End of the line for business owners in Tel Aviv Central Bus Station

Over 1,000 employees face unemployment when Tel Aviv Central Bus Station is closed next month. For business owners who cannot relocate, this means the destruction of their livelihood.

Business owners in the Tel Aviv Central Bus Station are waiting for answers (photo credit: DAVID KING/FLICKR)
Business owners in the Tel Aviv Central Bus Station are waiting for answers
(photo credit: DAVID KING/FLICKR)

The decision was made last month to close the long-maligned Tel Aviv Central Bus Station on December 5. Comprising eight floors, 29 escalators and 13 elevators, the station opened in 1993, almost 30 years after planning began, and has since fallen into a state of disrepair and neglect that has now made it a safety and environmental hazard.

The station was built in southern Tel Aviv in the Neveh Sha’anan neighborhood, which is mostly home to immigrants and people of a lower socioeconomic background. The area has had problems of crime, prostitution, drug use and homelessness. These problems only worsened after the central bus station opened.

The station was originally supposed to have only one floor, but as time and planning progressed, more floors and more space were added, so that the result was six floors of labyrinthine planning. All the floors were intended to be used for buses, but bus activity on the first and second floor was stopped in 1998 due to pollution problems, and moved to the new seventh floor that was built for them. The two first floors were closed off, becoming a home to a colony of bats as well as drug users and the homeless.

These days, only the sixth floor is used for buses. The rest of the still-open floors are used for the shopping center they were intended to be, and the shops are now in danger of being shut down for good together with the station itself.

The central parts of the bottom floors are active areas of thriving businesses, with the various salespeople calling out to each other and announcing prices to their potential customers, giving off a sense of walking through a market. Stepping into the periphery of the floors, however, is a polar change in the atmosphere. Mostly abandoned, the shuttered shops, piles of trash and silence create a sense of eeriness that does not match the more populated areas.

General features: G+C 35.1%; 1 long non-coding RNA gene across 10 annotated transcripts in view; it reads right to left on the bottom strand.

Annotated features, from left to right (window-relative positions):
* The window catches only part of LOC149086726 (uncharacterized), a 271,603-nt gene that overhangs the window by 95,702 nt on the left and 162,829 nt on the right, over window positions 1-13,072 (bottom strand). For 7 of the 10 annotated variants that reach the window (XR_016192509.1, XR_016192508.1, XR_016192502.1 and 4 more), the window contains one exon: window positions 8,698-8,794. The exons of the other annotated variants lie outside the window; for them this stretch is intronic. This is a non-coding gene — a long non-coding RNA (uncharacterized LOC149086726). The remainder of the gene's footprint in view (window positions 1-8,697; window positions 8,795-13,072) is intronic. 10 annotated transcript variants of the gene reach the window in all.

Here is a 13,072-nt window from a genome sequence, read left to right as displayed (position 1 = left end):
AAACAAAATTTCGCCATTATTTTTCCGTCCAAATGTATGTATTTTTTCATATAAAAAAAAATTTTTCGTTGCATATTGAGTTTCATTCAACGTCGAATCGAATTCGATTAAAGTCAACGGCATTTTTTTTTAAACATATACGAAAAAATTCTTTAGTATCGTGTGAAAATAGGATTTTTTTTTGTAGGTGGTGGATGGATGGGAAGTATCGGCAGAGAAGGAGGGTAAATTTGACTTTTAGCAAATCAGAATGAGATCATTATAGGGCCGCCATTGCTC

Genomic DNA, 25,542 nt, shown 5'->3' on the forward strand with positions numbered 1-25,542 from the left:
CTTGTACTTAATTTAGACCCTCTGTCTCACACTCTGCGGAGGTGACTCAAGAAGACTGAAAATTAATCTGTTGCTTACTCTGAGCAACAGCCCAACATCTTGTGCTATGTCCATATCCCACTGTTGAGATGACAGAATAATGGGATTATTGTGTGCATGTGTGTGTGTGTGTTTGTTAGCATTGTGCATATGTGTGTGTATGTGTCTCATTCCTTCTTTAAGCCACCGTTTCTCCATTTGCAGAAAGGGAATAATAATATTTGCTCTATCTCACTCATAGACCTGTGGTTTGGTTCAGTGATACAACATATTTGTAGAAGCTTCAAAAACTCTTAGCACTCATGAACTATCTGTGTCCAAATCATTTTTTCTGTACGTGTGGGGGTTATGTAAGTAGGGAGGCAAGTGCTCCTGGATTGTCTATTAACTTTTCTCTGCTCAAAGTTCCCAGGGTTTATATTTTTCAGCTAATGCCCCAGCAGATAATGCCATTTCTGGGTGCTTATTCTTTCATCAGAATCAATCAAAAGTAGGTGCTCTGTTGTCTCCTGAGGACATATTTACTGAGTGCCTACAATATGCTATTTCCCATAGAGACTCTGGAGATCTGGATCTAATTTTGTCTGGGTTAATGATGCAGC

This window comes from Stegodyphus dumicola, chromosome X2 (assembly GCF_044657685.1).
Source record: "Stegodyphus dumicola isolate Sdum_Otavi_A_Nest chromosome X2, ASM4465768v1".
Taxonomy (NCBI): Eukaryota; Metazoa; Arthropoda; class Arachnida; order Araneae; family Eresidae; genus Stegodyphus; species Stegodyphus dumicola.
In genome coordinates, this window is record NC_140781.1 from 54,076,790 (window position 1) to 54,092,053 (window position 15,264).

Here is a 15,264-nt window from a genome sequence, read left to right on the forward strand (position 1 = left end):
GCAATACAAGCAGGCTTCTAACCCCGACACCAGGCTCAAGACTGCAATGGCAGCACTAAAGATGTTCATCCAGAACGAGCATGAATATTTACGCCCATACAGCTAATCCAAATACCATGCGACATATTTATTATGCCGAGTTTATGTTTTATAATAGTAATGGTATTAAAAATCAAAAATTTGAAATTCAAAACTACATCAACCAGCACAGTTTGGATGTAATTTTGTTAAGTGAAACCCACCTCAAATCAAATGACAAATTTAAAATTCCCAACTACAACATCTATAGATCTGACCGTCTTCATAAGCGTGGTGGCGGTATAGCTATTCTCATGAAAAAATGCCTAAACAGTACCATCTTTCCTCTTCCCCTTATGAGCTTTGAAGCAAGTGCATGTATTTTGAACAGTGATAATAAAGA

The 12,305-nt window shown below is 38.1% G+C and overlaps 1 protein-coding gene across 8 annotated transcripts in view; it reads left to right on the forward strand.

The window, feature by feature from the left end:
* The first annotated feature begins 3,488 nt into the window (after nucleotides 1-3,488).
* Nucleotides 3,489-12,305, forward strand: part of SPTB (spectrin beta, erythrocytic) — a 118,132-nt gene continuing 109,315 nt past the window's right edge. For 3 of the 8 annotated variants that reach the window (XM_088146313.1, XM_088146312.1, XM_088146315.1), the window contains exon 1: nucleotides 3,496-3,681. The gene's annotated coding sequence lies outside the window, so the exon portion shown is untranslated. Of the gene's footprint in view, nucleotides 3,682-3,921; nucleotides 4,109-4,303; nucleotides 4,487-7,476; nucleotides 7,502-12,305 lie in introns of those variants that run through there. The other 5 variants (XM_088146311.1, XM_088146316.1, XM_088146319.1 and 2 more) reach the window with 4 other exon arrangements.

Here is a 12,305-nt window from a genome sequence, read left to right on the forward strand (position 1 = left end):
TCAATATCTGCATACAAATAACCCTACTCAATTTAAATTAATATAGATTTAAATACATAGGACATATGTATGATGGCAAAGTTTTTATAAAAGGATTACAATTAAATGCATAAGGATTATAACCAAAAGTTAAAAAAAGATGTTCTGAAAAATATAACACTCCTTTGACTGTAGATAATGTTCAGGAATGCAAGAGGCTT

An abandoned trash-filled corner of the Tel Aviv Central Bus Station (credit: ARIELLA MARSDEN)An abandoned trash-filled corner of the Tel Aviv Central Bus Station (credit: ARIELLA MARSDEN)

The businesses that are still there, those that will be affected most by the closing of the station, will be forced to leave the station and find new places to conduct their businesses, if they can. For those who cannot, this will destroy their livelihood. With the closing of the shops, over 1,000 employees will have to be fired too.

“There are more than 1,500 families here,” said Yossi, who has managed multiple shops in the station for 11 years. “The courts just pressed the button one day and decided that on December 5, we go home.”

But it’s not just shops that will be closed down: the station also contains a cinema, which is now abandoned and shut, a theater, artists, a Yiddish museum, a church, and a free clinic. All of these will have to go too.

The Karov Theater, started by Nikko Nitai 20 years ago, still puts on four or five plays a week in the station. For them, leaving will be difficult both practically and emotionally, according to the theater’s art director and Nikko’s daughter, Dorit Nitai.

“It’s complicated to pack up a theater and move,” she said. “We built a home here. You cannot just pack it in a suitcase. But the real difficulty here is to say goodbye. We really love the place. We came to bring culture to a place where that doesn’t really exist.”

The theater does not only cater to those who can afford tickets. The theater is situated in a place where the residents cannot always afford to see a play whenever they want.

“My father had a clear vision of social change,” said Nitai. He believed in a ticket for everybody, and that the need for theater and culture is akin to the need for bread. We give tickets to the whole neighborhood, and they are very subsidized. We also managed to raise donations for them, so it’s a wonderful feeling.”